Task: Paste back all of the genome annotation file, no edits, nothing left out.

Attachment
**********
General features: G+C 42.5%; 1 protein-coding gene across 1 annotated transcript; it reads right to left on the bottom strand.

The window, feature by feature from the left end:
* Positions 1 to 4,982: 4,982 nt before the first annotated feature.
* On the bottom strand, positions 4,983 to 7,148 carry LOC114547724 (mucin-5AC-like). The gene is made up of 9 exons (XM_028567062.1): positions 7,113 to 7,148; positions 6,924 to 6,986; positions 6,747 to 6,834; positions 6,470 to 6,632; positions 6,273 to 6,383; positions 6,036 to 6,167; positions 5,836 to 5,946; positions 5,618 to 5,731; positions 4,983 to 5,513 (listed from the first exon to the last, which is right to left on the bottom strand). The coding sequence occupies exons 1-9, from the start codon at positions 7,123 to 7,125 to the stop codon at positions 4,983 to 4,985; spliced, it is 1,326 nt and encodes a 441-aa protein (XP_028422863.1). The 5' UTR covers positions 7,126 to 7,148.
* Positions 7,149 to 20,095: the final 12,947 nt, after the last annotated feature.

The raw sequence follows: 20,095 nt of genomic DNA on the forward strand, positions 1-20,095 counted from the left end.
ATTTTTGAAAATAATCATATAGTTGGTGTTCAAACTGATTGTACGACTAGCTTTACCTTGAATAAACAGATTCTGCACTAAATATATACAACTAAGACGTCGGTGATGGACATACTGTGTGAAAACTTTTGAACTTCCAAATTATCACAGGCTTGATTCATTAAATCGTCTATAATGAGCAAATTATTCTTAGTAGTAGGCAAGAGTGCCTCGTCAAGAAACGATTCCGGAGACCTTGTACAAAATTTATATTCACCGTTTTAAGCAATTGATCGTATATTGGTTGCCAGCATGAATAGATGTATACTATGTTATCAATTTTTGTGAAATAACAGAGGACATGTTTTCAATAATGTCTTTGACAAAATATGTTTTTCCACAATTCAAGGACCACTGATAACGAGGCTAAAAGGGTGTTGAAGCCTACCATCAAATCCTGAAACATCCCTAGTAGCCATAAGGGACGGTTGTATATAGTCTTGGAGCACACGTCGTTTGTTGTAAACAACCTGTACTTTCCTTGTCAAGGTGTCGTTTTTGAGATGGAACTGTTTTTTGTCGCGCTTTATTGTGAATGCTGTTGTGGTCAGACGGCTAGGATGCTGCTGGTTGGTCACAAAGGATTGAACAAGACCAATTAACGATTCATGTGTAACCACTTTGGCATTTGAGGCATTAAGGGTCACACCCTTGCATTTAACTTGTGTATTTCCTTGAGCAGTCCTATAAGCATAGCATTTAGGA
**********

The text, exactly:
General features: G+C 42.5%; 1 protein-coding gene across 1 annotated transcript; it reads right to left on the bottom strand.

The window, feature by feature from the left end:
* Positions 1 to 4,982: 4,982 nt before the first annotated feature.
* On the bottom strand, positions 4,983 to 7,148 carry LOC114547724 (mucin-5AC-like). The gene is made up of 9 exons (XM_028567062.1): positions 7,113 to 7,148; positions 6,924 to 6,986; positions 6,747 to 6,834; positions 6,470 to 6,632; positions 6,273 to 6,383; positions 6,036 to 6,167; positions 5,836 to 5,946; positions 5,618 to 5,731; positions 4,983 to 5,513 (listed from the first exon to the last, which is right to left on the bottom strand). The coding sequence occupies exons 1-9, from the start codon at positions 7,123 to 7,125 to the stop codon at positions 4,983 to 4,985; spliced, it is 1,326 nt and encodes a 441-aa protein (XP_028422863.1). The 5' UTR covers positions 7,126 to 7,148.
* Positions 7,149 to 20,095: the final 12,947 nt, after the last annotated feature.

The raw sequence follows: 20,095 nt of genomic DNA on the forward strand, positions 1-20,095 counted from the left end.
ATTTTTGAAAATAATCATATAGTTGGTGTTCAAACTGATTGTACGACTAGCTTTACCTTGAATAAACAGATTCTGCACTAAATATATACAACTAAGACGTCGGTGATGGACATACTGTGTGAAAACTTTTGAACTTCCAAATTATCACAGGCTTGATTCATTAAATCGTCTATAATGAGCAAATTATTCTTAGTAGTAGGCAAGAGTGCCTCGTCAAGAAACGATTCCGGAGACCTTGTACAAAATTTATATTCACCGTTTTAAGCAATTGATCGTATATTGGTTGCCAGCATGAATAGATGTATACTATGTTATCAATTTTTGTGAAATAACAGAGGACATGTTTTCAATAATGTCTTTGACAAAATATGTTTTTCCACAATTCAAGGACCACTGATAACGAGGCTAAAAGGGTGTTGAAGCCTACCATCAAATCCTGAAACATCCCTAGTAGCCATAAGGGACGGTTGTATATAGTCTTGGAGCACACGTCGTTTGTTGTAAACAACCTGTACTTTCCTTGTCAAGGTGTCGTTTTTGAGATGGAACTGTTTTTTGTCGCGCTTTATTGTGAATGCTGTTGTGGTCAGACGGCTAGGATGCTGCTGGTTGGTCACAAAGGATTGAACAAGACCAATTAACGATTCATGTGTAACCACTTTGGCATTTGAGGCATTAAGGGTCACACCCTTGCATTTAACTTGTGTATTTCCTTGAGCAGTCCTATAAGCATAGCATTTAGGA